Flood v. Earle

Annotate this Case

71 A.2d 55 (1950)

FLOOD v. EARLE.

Supreme Judicial Court of Maine.

January 19, 1950.

Perkins, Weeks & Hutchins, Waterville, William H. Niehoff, Waterville, for plaintiff.

Locke, Campbell, Reid & Hebert, Augusta, for defendant.

Before MURCHIE, C. J., and THAXTER, FELLOWS, MERRILL, and NULTY, JJ.

FELLOWS, Justice.

This case comes before the Law Court on objections and exceptions to an acceptance of a referee's report.

*56 The action is one of trespass, brought before the Superior Court in Kennebec County, for travelling "over and across said (plaintiff's) close and defendant did wrongfully operate and propel a motor vehicle over and across said close and did wrongfully leave his said vehicle parked on said close thereby wrongfully excluding said plaintiff from her rightful possession of said close." The defendant's plea is not guilty, with a brief statement "that he has a right of way over and across the plaintiff's close and that the alleged trespass was only the rightful use of said right of way." The action was referred, and the referee found that the defendant, George L. Earle, Jr., had "a right of way by necessity from the main highway" but because the defendant had improperly parked on the plaintiff's lot, the referee found "the defendant guilty and assessed damages at one dollar." The defendant, Earle, moved acceptance of the referee's report, and the plaintiff, Flood, filed objections. The objections were overruled, the report accepted, and exceptions to the action of the Superior Court in accepting the report were taken by the plaintiff.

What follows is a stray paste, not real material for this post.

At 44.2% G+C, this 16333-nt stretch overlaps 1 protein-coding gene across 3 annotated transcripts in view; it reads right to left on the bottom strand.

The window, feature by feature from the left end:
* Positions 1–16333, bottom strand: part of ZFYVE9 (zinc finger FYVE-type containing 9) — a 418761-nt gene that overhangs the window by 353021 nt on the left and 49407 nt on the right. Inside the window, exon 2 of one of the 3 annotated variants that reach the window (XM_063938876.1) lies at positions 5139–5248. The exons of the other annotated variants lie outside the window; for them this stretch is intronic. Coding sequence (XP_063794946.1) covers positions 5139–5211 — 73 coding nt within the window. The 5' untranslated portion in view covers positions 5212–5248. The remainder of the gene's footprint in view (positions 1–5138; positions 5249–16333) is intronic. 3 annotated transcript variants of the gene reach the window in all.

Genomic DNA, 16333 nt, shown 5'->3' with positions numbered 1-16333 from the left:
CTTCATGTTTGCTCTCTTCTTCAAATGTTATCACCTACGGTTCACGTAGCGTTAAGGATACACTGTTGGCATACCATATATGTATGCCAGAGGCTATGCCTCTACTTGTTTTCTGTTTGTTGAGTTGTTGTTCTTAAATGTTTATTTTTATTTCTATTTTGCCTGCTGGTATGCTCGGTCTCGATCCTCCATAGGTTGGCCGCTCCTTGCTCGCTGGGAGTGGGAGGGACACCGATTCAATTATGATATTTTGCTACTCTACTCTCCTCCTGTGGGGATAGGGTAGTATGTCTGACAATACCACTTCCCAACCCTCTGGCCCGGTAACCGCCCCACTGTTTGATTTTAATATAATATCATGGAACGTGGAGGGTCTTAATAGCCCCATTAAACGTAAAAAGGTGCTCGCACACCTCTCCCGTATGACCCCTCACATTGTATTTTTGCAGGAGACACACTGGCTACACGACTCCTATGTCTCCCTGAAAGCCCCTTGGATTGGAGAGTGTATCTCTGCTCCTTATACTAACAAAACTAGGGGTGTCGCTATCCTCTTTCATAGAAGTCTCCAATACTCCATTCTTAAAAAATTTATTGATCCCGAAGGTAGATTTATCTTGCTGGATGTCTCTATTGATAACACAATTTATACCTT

The principal question before the Law Court, as raised by the objections and exceptions, is whether the referee was correct in determining from the evidence that the defendant had a right of way by necessity across the plaintiff's land.

The report of the referee says:

"After hearing in the above cause a view of the premises was taken by the referee by agreement.

"The plaintiff and the defendant with his father are owners of adjoining cottage lots on the shore of Messalonskee Lake, a great pond. For convenience, the lots are respectively called the `Flood lot' and the `Earle lot.' The lots were at one time part of the Cummings farm extending from the main highway to the lake shore. The Earle lot was conveyed in 1906 to predecessors in title of the defendant and his father and was the first shore lot sold from the farm.

"I find the defendant has, and his predecessors in title have had, a right of way by necessity from the main highway to the Earle lot. Since 1906 the right of way has been located in part across the Flood lot. Changes in location of the right of way, including the change to the present location, have been made by agreement.

"The defendant, however, has done more than use his right of way. He has parked his automobile on the plaintiff's lot, and this he had no right to do. Accordingly, I find the defendant guilty and assess damages at one dollar ($1.00)."

It does not appear from the report of the evidence that "Snows Pond," now called "Messalonskee Lake," has any public landing place. It does not appear from the evidence that the defendant has any road or way to reach the pond from the main highway, except to cross land of other owners. The evidence does not disclose any method or way to reach the defendant's property by land except by crossing the land of the plaintiff. The referee could find, and undoubtedly did find, either that there was no public way to the lake, or that the lake was not "navigable," in the sense that it could be used as a highway. The referee could, in fact, find either or both to be true.